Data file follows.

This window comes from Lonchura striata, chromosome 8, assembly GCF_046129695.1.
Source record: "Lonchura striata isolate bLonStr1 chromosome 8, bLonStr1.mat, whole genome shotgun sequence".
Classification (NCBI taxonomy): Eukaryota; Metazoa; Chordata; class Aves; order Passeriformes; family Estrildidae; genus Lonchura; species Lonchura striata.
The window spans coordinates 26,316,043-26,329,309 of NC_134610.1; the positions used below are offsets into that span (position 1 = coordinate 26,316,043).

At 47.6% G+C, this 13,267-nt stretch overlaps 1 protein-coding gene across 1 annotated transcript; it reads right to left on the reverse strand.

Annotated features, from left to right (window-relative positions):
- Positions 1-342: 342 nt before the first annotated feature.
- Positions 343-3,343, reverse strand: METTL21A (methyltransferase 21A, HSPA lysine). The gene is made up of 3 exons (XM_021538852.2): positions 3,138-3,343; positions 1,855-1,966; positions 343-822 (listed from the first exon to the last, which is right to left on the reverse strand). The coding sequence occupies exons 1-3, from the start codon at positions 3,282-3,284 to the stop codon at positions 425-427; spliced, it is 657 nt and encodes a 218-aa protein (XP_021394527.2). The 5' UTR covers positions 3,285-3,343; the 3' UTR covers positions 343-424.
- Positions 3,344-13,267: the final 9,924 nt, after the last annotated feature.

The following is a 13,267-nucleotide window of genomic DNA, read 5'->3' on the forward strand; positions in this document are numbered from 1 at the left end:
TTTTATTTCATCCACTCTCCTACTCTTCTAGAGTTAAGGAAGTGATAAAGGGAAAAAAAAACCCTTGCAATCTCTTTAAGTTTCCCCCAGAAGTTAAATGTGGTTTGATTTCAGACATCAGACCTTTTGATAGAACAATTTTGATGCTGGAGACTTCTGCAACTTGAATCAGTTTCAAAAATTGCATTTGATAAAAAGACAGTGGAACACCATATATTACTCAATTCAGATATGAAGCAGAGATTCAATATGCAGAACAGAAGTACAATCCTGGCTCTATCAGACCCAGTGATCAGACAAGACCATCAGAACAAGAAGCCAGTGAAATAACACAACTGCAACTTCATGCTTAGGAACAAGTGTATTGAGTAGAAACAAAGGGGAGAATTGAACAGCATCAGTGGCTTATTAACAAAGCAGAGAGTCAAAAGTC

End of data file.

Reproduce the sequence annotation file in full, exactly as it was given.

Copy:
This window comes from Lonchura striata, chromosome 8, assembly GCF_046129695.1.
Source record: "Lonchura striata isolate bLonStr1 chromosome 8, bLonStr1.mat, whole genome shotgun sequence".
Classification (NCBI taxonomy): Eukaryota; Metazoa; Chordata; class Aves; order Passeriformes; family Estrildidae; genus Lonchura; species Lonchura striata.
The window spans coordinates 26,316,043-26,329,309 of NC_134610.1; the positions used below are offsets into that span (position 1 = coordinate 26,316,043).

At 47.6% G+C, this 13,267-nt stretch overlaps 1 protein-coding gene across 1 annotated transcript; it reads right to left on the reverse strand.

Annotated features, from left to right (window-relative positions):
- Positions 1-342: 342 nt before the first annotated feature.
- Positions 343-3,343, reverse strand: METTL21A (methyltransferase 21A, HSPA lysine). The gene is made up of 3 exons (XM_021538852.2): positions 3,138-3,343; positions 1,855-1,966; positions 343-822 (listed from the first exon to the last, which is right to left on the reverse strand). The coding sequence occupies exons 1-3, from the start codon at positions 3,282-3,284 to the stop codon at positions 425-427; spliced, it is 657 nt and encodes a 218-aa protein (XP_021394527.2). The 5' UTR covers positions 3,285-3,343; the 3' UTR covers positions 343-424.
- Positions 3,344-13,267: the final 9,924 nt, after the last annotated feature.

The following is a 13,267-nucleotide window of genomic DNA, read 5'->3' on the forward strand; positions in this document are numbered from 1 at the left end:
TTTTATTTCATCCACTCTCCTACTCTTCTAGAGTTAAGGAAGTGATAAAGGGAAAAAAAAACCCTTGCAATCTCTTTAAGTTTCCCCCAGAAGTTAAATGTGGTTTGATTTCAGACATCAGACCTTTTGATAGAACAATTTTGATGCTGGAGACTTCTGCAACTTGAATCAGTTTCAAAAATTGCATTTGATAAAAAGACAGTGGAACACCATATATTACTCAATTCAGATATGAAGCAGAGATTCAATATGCAGAACAGAAGTACAATCCTGGCTCTATCAGACCCAGTGATCAGACAAGACCATCAGAACAAGAAGCCAGTGAAATAACACAACTGCAACTTCATGCTTAGGAACAAGTGTATTGAGTAGAAACAAAGGGGAGAATTGAACAGCATCAGTGGCTTATTAACAAAGCAGAGAGTCAAAAGTC